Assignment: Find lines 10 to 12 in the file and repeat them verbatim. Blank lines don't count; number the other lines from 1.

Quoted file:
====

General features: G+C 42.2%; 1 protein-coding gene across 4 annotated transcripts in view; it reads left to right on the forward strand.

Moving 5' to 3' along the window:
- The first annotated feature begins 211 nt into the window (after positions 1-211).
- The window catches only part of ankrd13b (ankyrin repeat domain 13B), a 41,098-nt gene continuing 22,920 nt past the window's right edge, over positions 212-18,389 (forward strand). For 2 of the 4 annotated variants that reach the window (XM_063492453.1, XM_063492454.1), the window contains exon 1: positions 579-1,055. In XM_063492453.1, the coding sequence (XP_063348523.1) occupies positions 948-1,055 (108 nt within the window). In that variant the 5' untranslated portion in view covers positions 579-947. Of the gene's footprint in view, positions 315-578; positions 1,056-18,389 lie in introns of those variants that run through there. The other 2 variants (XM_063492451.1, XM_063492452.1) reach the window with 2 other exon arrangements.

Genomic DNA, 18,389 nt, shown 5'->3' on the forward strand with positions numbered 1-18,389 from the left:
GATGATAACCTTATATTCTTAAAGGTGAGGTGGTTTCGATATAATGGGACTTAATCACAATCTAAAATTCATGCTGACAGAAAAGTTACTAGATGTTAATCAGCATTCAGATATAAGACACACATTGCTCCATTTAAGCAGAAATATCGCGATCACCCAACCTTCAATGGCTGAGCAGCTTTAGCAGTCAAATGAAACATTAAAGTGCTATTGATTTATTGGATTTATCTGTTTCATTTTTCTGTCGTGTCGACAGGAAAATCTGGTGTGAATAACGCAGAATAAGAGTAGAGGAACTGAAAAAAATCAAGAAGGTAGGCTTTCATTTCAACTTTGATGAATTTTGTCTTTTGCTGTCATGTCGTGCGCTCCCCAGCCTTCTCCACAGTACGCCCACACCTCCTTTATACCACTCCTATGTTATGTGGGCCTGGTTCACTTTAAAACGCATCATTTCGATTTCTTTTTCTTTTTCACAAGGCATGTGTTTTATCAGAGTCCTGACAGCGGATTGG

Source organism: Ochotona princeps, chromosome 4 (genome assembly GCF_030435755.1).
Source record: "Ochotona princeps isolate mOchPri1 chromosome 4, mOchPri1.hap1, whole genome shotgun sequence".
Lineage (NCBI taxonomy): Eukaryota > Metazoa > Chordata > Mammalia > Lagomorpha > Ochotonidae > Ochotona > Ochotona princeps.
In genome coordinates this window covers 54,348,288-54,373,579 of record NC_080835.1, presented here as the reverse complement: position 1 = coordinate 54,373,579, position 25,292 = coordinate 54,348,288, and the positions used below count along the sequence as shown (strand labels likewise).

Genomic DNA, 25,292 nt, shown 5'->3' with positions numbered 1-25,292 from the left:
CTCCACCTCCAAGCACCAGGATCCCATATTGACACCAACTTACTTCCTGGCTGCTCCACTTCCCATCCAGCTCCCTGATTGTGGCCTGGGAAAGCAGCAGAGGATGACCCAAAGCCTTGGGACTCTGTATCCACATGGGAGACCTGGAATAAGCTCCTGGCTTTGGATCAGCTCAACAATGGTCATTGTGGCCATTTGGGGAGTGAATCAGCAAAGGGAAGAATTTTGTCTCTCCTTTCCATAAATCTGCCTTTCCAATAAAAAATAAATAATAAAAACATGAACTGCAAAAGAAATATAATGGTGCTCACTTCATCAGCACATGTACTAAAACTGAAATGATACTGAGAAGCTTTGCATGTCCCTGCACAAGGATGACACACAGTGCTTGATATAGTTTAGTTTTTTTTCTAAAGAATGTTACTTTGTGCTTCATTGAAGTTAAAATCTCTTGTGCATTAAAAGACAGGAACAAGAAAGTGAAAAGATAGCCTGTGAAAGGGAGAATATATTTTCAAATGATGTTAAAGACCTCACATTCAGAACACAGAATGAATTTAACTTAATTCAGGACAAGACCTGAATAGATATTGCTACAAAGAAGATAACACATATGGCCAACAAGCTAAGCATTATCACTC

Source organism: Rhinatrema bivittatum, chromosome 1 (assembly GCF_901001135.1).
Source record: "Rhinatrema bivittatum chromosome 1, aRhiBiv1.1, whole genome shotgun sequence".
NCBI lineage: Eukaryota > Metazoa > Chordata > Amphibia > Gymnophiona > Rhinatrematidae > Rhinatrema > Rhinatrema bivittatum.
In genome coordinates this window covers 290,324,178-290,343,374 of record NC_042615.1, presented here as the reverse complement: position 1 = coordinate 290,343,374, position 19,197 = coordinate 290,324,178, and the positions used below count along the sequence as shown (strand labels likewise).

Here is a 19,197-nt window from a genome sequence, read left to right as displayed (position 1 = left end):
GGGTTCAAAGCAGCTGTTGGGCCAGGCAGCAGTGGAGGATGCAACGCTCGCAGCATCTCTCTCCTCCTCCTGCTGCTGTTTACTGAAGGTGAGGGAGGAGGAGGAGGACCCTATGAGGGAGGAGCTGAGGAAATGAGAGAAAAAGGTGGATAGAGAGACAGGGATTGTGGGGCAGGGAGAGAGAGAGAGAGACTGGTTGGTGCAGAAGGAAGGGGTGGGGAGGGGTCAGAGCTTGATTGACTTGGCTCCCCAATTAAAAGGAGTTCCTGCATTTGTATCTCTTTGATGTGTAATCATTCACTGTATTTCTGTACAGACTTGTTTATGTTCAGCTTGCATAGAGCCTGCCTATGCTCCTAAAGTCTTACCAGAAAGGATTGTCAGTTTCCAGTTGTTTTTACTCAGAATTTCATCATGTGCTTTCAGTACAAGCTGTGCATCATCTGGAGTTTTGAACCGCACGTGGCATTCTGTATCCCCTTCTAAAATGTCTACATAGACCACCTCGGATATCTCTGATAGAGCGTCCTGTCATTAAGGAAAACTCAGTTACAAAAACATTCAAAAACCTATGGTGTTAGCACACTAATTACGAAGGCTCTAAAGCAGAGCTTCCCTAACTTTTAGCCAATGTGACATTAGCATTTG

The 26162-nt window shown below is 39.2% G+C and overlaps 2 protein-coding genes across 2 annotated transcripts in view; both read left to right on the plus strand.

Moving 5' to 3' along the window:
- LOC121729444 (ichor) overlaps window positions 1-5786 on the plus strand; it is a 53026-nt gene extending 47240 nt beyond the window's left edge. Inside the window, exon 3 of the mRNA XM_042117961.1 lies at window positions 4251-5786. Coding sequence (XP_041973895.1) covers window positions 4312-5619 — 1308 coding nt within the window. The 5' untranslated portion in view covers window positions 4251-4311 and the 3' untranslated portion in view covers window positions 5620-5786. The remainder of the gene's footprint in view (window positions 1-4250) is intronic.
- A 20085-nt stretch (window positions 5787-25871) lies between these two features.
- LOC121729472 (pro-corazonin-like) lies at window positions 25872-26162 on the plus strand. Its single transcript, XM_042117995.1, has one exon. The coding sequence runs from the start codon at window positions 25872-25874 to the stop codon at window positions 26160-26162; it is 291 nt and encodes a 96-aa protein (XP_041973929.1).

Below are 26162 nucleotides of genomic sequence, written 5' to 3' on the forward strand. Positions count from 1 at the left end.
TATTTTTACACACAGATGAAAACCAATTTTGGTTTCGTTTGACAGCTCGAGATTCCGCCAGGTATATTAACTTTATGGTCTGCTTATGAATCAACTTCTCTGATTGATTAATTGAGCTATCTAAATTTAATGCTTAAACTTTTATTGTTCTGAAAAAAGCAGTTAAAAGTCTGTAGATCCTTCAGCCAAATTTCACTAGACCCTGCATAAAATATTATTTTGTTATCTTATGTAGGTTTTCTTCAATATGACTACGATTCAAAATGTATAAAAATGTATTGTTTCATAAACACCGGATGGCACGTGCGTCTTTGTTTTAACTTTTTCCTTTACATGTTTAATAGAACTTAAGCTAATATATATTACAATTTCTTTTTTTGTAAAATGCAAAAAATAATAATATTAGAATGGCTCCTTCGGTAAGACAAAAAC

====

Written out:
In genome coordinates this window covers 54,348,288-54,373,579 of record NC_080835.1, presented here as the reverse complement: position 1 = coordinate 54,373,579, position 25,292 = coordinate 54,348,288, and the positions used below count along the sequence as shown (strand labels likewise).

Genomic DNA, 25,292 nt, shown 5'->3' with positions numbered 1-25,292 from the left:
CTCCACCTCCAAGCACCAGGATCCCATATTGACACCAACTTACTTCCTGGCTGCTCCACTTCCCATCCAGCTCCCTGATTGTGGCCTGGGAAAGCAGCAGAGGATGACCCAAAGCCTTGGGACTCTGTATCCACATGGGAGACCTGGAATAAGCTCCTGGCTTTGGATCAGCTCAACAATGGTCATTGTGGCCATTTGGGGAGTGAATCAGCAAAGGGAAGAATTTTGTCTCTCCTTTCCATAAATCTGCCTTTCCAATAAAAAATAAATAATAAAAACATGAACTGCAAAAGAAATATAATGGTGCTCACTTCATCAGCACATGTACTAAAACTGAAATGATACTGAGAAGCTTTGCATGTCCCTGCACAAGGATGACACACAGTGCTTGATATAGTTTAGTTTTTTTTCTAAAGAATGTTACTTTGTGCTTCATTGAAGTTAAAATCTCTTGTGCATTAAAAGACAGGAACAAGAAAGTGAAAAGATAGCCTGTGAAAGGGAGAATATATTTTCAAATGATGTTAAAGACCTCACATTCAGAACACAGAATGAATTTAACTTAATTCAGGACAAGACCTGAATAGATATTGCTACAAAGAAGATAACACATATGGCCAACAAGCTAAGCATTATCACTC